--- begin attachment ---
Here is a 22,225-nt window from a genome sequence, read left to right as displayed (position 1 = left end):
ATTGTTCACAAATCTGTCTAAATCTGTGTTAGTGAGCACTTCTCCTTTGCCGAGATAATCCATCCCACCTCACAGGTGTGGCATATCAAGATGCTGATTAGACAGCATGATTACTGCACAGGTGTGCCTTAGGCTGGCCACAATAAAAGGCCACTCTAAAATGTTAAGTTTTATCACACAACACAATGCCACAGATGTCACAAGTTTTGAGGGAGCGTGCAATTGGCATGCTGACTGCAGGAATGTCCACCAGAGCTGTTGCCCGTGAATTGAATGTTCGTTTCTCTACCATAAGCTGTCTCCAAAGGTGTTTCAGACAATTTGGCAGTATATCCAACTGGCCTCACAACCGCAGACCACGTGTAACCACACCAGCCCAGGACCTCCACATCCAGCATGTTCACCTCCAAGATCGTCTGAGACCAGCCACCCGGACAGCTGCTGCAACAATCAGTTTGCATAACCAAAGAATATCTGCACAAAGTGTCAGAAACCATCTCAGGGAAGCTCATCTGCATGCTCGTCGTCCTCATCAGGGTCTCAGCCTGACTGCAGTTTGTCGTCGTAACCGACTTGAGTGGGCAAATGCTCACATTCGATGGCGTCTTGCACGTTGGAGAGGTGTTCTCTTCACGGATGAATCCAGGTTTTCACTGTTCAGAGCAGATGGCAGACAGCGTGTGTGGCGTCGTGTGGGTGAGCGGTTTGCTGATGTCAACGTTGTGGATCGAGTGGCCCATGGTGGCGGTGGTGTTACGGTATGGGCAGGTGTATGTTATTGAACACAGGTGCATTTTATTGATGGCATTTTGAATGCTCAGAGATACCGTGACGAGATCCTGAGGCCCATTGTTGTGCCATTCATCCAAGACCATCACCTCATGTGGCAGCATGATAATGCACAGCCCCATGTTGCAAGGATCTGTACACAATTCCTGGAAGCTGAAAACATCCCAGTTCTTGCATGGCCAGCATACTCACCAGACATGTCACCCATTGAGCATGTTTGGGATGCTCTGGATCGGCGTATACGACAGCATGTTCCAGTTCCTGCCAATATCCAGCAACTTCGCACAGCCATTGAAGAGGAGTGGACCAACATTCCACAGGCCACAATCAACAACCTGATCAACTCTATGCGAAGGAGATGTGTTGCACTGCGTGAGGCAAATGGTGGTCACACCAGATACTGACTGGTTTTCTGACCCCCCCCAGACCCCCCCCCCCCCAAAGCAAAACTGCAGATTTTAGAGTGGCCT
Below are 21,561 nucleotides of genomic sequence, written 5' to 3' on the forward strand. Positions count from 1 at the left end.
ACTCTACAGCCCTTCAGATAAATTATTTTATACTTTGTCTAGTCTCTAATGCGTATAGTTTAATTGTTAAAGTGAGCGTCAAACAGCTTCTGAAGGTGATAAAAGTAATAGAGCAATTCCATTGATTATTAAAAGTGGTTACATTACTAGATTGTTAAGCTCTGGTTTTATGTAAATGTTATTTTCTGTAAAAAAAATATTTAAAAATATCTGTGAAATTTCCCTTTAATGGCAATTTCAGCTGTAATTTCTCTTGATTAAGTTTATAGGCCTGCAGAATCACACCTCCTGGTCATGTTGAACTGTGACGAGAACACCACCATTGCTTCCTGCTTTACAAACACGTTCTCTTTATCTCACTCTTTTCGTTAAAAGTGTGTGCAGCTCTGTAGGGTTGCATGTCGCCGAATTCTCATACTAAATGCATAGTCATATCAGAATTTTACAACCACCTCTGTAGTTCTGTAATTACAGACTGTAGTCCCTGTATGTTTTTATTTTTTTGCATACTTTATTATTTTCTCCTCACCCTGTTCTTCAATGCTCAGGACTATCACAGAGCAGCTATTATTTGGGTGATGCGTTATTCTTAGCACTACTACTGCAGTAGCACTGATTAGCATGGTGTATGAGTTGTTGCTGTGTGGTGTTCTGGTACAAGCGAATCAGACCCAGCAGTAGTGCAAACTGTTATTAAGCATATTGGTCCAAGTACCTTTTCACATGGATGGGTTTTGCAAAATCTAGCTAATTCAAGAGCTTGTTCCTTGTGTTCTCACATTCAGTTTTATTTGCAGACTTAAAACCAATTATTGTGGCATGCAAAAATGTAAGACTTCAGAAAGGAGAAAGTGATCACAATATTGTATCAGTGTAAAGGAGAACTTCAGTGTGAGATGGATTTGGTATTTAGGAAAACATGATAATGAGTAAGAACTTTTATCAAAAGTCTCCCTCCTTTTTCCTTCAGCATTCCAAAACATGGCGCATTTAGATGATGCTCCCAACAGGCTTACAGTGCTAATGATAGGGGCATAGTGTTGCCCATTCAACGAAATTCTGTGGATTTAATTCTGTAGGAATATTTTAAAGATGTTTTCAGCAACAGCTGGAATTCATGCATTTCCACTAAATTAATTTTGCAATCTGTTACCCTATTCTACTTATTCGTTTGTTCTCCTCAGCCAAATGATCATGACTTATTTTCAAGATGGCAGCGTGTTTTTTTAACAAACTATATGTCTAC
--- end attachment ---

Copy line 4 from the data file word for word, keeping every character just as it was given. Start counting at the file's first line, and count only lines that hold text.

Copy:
ACTCTACAGCCCTTCAGATAAATTATTTTATACTTTGTCTAGTCTCTAATGCGTATAGTTTAATTGTTAAAGTGAGCGTCAAACAGCTTCTGAAGGTGATAAAAGTAATAGAGCAATTCCATTGATTATTAAAAGTGGTTACATTACTAGATTGTTAAGCTCTGGTTTTATGTAAATGTTATTTTCTGTAAAAAAAATATTTAAAAATATCTGTGAAATTTCCCTTTAATGGCAATTTCAGCTGTAATTTCTCTTGATTAAGTTTATAGGCCTGCAGAATCACACCTCCTGGTCATGTTGAACTGTGACGAGAACACCACCATTGCTTCCTGCTTTACAAACACGTTCTCTTTATCTCACTCTTTTCGTTAAAAGTGTGTGCAGCTCTGTAGGGTTGCATGTCGCCGAATTCTCATACTAAATGCATAGTCATATCAGAATTTTACAACCACCTCTGTAGTTCTGTAATTACAGACTGTAGTCCCTGTATGTTTTTATTTTTTTGCATACTTTATTATTTTCTCCTCACCCTGTTCTTCAATGCTCAGGACTATCACAGAGCAGCTATTATTTGGGTGATGCGTTATTCTTAGCACTACTACTGCAGTAGCACTGATTAGCATGGTGTATGAGTTGTTGCTGTGTGGTGTTCTGGTACAAGCGAATCAGACCCAGCAGTAGTGCAAACTGTTATTAAGCATATTGGTCCAAGTACCTTTTCACATGGATGGGTTTTGCAAAATCTAGCTAATTCAAGAGCTTGTTCCTTGTGTTCTCACATTCAGTTTTATTTGCAGACTTAAAACCAATTATTGTGGCATGCAAAAATGTAAGACTTCAGAAAGGAGAAAGTGATCACAATATTGTATCAGTGTAAAGGAGAACTTCAGTGTGAGATGGATTTGGTATTTAGGAAAACATGATAATGAGTAAGAACTTTTATCAAAAGTCTCCCTCCTTTTTCCTTCAGCATTCCAAAACATGGCGCATTTAGATGATGCTCCCAACAGGCTTACAGTGCTAATGATAGGGGCATAGTGTTGCCCATTCAACGAAATTCTGTGGATTTAATTCTGTAGGAATATTTTAAAGATGTTTTCAGCAACAGCTGGAATTCATGCATTTCCACTAAATTAATTTTGCAATCTGTTACCCTATTCTACTTATTCGTTTGTTCTCCTCAGCCAAATGATCATGACTTATTTTCAAGATGGCAGCGTGTTTTTTTAACAAACTATATGTCTAC